OpinionTrending Commentary

Auto Workers Are Pawns In Their Union Leadership’s Chess Match Against Manufacturers


Thousands of auto workers have gone on strike as United Auto Workers (UAW) President Shawn Fain tests out a new strategy against the Big Three automakers — General Motors, Ford, and Stellantis (formerly Chrysler). But onlookers should know that if President Fain is playing chess with the Big Three, that makes auto workers the pawns.

Fain’s strategy entails slowly building out a strike by targeting a select group of plants at a time. The idea is to steadily turn up the heat on auto companies until the union’s demands are met. Among its demands are a 36% pay increase, a reduced work week and other benefits.

The union has already rejected a record contract offer that included a 20% pay increase, along with thousands of dollars in bonuses and additional benefits. Instead, Fain has repeatedly held that the union is prepared to launch a full-scale strike. His rhetoric suggests he’s more committed to holding companies’ feet to fire than coming to an expedient agreement that both sides can stomach.

In fact, leaked messages reveal the union’s true motive may not be getting the best deal for workers, but doling out the worst punishment for the Big Three. The messages detail UAW communications director Jon Furman referring to the strikes as causing “recurring reputations [sic] damage and operational chaos.” He was also quoted calling to “keep them [Big Three] wounded for months.”

A member of the Democratic Socialists of America and a former staffer for Senator Bernie Sanders, Furman’s ire toward auto companies hardly inspires confidence in the union’s leadership.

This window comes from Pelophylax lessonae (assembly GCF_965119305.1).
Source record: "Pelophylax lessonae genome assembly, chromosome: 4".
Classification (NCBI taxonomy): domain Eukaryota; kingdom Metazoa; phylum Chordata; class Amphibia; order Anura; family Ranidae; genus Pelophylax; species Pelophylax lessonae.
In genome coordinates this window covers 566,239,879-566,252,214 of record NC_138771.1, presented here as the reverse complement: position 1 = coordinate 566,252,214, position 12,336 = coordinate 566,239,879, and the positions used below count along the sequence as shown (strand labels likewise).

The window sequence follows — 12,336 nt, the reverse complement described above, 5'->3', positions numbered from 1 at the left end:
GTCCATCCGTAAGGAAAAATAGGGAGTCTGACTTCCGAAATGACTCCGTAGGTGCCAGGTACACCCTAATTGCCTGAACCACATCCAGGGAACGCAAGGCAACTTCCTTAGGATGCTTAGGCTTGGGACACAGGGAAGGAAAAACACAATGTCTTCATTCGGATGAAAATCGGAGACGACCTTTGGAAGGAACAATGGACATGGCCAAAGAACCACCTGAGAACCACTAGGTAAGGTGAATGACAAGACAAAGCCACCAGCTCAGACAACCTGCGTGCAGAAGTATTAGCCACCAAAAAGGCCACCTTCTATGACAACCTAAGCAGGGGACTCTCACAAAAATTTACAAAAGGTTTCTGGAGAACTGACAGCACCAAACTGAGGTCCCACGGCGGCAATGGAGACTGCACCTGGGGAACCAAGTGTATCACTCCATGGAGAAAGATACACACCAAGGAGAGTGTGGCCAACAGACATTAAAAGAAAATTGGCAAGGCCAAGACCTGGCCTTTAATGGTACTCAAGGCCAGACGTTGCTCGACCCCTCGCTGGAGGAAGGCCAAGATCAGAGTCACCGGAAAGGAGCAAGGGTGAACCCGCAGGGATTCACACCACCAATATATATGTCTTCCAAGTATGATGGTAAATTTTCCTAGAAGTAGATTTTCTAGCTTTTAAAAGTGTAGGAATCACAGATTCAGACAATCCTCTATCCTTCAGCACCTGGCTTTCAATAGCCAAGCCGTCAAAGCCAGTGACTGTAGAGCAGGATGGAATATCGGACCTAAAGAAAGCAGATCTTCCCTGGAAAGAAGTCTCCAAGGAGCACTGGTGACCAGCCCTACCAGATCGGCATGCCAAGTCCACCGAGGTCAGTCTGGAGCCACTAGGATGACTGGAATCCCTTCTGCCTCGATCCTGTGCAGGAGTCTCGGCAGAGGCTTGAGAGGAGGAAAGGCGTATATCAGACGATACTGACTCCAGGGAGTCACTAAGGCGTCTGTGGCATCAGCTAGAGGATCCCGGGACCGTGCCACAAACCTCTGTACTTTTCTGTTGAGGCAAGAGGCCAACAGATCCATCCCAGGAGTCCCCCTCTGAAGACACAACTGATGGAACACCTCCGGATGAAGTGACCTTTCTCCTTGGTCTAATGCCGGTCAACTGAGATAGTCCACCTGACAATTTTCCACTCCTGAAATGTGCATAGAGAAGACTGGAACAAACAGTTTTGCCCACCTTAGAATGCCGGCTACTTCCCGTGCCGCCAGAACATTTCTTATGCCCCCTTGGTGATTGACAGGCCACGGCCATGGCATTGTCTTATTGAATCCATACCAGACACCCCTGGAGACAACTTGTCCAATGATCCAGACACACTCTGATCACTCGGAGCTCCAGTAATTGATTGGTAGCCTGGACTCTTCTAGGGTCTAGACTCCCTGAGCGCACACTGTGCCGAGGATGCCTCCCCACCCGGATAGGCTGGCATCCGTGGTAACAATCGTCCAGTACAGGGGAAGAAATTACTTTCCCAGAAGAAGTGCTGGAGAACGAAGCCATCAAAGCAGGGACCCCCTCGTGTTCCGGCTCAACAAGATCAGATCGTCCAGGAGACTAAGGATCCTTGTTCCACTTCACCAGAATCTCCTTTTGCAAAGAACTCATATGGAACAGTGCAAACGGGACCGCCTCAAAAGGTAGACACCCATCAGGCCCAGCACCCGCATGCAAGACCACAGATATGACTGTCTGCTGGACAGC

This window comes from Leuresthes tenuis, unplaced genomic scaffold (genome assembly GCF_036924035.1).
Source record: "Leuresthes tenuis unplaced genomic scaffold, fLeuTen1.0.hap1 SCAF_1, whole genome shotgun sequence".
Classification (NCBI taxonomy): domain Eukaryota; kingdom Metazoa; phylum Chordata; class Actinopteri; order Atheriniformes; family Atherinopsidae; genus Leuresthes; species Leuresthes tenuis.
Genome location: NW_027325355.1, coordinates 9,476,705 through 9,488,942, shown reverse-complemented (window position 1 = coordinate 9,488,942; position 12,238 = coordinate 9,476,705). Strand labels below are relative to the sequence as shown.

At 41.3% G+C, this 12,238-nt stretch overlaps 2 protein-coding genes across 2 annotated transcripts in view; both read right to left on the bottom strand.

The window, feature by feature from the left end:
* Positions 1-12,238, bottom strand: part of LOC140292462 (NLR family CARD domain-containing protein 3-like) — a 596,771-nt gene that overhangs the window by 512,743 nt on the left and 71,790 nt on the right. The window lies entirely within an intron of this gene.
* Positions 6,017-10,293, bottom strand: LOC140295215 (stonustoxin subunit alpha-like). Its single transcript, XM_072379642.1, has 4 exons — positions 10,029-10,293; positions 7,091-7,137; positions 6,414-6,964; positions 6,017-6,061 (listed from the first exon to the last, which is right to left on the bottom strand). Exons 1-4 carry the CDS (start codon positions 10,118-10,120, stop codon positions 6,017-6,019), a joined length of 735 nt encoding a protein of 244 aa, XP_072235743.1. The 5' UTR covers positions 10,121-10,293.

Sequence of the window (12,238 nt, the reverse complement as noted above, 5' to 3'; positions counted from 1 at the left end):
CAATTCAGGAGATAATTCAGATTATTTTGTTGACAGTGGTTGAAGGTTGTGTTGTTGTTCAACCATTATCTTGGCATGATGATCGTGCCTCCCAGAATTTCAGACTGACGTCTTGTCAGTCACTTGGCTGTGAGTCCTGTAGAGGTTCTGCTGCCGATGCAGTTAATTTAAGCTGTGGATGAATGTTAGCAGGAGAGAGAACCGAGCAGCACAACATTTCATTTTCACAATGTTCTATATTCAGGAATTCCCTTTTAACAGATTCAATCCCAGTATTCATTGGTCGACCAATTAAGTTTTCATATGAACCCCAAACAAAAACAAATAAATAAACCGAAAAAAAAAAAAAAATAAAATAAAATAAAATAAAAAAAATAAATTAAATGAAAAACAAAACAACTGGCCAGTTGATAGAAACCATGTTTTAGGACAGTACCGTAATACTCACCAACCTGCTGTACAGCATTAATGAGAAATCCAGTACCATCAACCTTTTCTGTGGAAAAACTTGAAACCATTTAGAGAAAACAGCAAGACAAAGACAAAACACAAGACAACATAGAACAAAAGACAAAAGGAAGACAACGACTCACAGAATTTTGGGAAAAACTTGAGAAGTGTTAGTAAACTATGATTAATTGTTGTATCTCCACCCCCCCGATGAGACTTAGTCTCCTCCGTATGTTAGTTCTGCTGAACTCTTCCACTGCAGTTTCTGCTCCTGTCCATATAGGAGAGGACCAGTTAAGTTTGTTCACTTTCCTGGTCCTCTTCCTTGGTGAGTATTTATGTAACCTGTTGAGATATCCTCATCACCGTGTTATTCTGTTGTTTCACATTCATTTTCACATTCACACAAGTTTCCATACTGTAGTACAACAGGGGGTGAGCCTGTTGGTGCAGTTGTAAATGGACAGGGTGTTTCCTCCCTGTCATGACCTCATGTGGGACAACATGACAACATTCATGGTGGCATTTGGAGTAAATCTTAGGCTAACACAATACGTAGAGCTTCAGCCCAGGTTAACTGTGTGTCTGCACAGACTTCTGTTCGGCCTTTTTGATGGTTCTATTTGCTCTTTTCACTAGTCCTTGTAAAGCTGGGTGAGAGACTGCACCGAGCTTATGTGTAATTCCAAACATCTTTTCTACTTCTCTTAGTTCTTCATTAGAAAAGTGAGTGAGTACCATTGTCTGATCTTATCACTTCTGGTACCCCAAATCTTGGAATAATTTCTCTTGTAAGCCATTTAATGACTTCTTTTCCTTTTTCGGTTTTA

This game of chicken could be catastrophic for workers across the country. For starters, auto workers on the picket lines are making a fraction of what they would otherwise earn on the job.

Right now, the UAW is sending striking workers $500 a week. For context, auto workers can make up to $32 an hour — over $1,200 a week — and that’s before adding additional benefits. Even for workers making the minimum of $18 an hour before benefits, $500 a week is a considerable drop in pay, especially as inflation continues to drive up costs nationwide. It’s unclear how many workers — if any at all — who are laid off as a result of the strike will be eligible for unemployment benefits.

Every time Fain announces a new slew of strikes, hundreds if not thousands of workers can expect reduced hours and layoffs, even if they’re not being called to the picket lines. General Motors idled an assembly plant in Kansas due to a parts shortage.

That meant 2,000 workers suddenly found themselves off the job. Almost 400 Stellantis workers were laid off across three factories. Ford laid off 600 workers — and that’s just the tip of the iceberg if the strike continues to expand. A recent report estimated an all-out 10-day strike could cause “economic losses exceeding $5 billion.”

Meanwhile, President Fain and other union executives who have masterminded this strike strategy have not reported any pay cuts. The most recent UAW president made over $200,000 a year. Shawn Fain’s latest available salary as an “administrative assistant” was almost $150,000. Although his latest salary is not yet available, it’s almost certain he’s seen a pay raise to match his recent promotion.

Fain is the first UAW president in decades to be elected by popular vote instead of by a delegate system. After a corruption scandal left many of the union’s old guard disgraced or behind bars, many members see Fain’s leadership as a much-needed change in the status quo.

But while Fain’s tactics may differ from the UAW of the past, it remains to be seen if the outcome leaves members any better off.

Charlyce Bozzello is the communications director at the Center for Union Facts, a 501(c)3 nonprofit dedicated to transparency and accountability in today’s labor movement.

The views and opinions expressed in this commentary are those of the author and do not reflect the official position of the Daily Caller News Foundation.


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